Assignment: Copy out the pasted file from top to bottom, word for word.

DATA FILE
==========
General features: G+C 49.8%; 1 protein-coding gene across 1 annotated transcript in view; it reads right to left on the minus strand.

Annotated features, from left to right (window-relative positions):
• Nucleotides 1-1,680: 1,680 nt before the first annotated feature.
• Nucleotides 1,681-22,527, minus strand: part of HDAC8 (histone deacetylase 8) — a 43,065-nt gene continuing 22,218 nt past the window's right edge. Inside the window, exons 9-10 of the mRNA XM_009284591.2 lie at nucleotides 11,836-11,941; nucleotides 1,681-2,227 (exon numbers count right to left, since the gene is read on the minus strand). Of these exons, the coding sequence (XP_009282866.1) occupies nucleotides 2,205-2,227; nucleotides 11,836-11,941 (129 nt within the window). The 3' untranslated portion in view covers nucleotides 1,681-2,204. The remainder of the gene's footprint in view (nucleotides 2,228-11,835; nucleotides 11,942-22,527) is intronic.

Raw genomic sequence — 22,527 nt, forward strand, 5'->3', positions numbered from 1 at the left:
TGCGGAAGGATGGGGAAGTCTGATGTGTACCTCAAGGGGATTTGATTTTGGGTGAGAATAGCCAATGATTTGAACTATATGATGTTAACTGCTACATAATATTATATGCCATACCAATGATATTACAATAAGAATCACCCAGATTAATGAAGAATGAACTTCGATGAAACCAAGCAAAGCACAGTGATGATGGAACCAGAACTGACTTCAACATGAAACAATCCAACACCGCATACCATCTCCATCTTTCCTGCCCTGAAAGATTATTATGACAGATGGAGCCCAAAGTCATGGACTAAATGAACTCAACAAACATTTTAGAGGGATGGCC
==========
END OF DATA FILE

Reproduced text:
General features: G+C 49.8%; 1 protein-coding gene across 1 annotated transcript in view; it reads right to left on the minus strand.

Annotated features, from left to right (window-relative positions):
• Nucleotides 1-1,680: 1,680 nt before the first annotated feature.
• Nucleotides 1,681-22,527, minus strand: part of HDAC8 (histone deacetylase 8) — a 43,065-nt gene continuing 22,218 nt past the window's right edge. Inside the window, exons 9-10 of the mRNA XM_009284591.2 lie at nucleotides 11,836-11,941; nucleotides 1,681-2,227 (exon numbers count right to left, since the gene is read on the minus strand). Of these exons, the coding sequence (XP_009282866.1) occupies nucleotides 2,205-2,227; nucleotides 11,836-11,941 (129 nt within the window). The 3' untranslated portion in view covers nucleotides 1,681-2,204. The remainder of the gene's footprint in view (nucleotides 2,228-11,835; nucleotides 11,942-22,527) is intronic.

Raw genomic sequence — 22,527 nt, forward strand, 5'->3', positions numbered from 1 at the left:
TGCGGAAGGATGGGGAAGTCTGATGTGTACCTCAAGGGGATTTGATTTTGGGTGAGAATAGCCAATGATTTGAACTATATGATGTTAACTGCTACATAATATTATATGCCATACCAATGATATTACAATAAGAATCACCCAGATTAATGAAGAATGAACTTCGATGAAACCAAGCAAAGCACAGTGATGATGGAACCAGAACTGACTTCAACATGAAACAATCCAACACCGCATACCATCTCCATCTTTCCTGCCCTGAAAGATTATTATGACAGATGGAGCCCAAAGTCATGGACTAAATGAACTCAACAAACATTTTAGAGGGATGGCC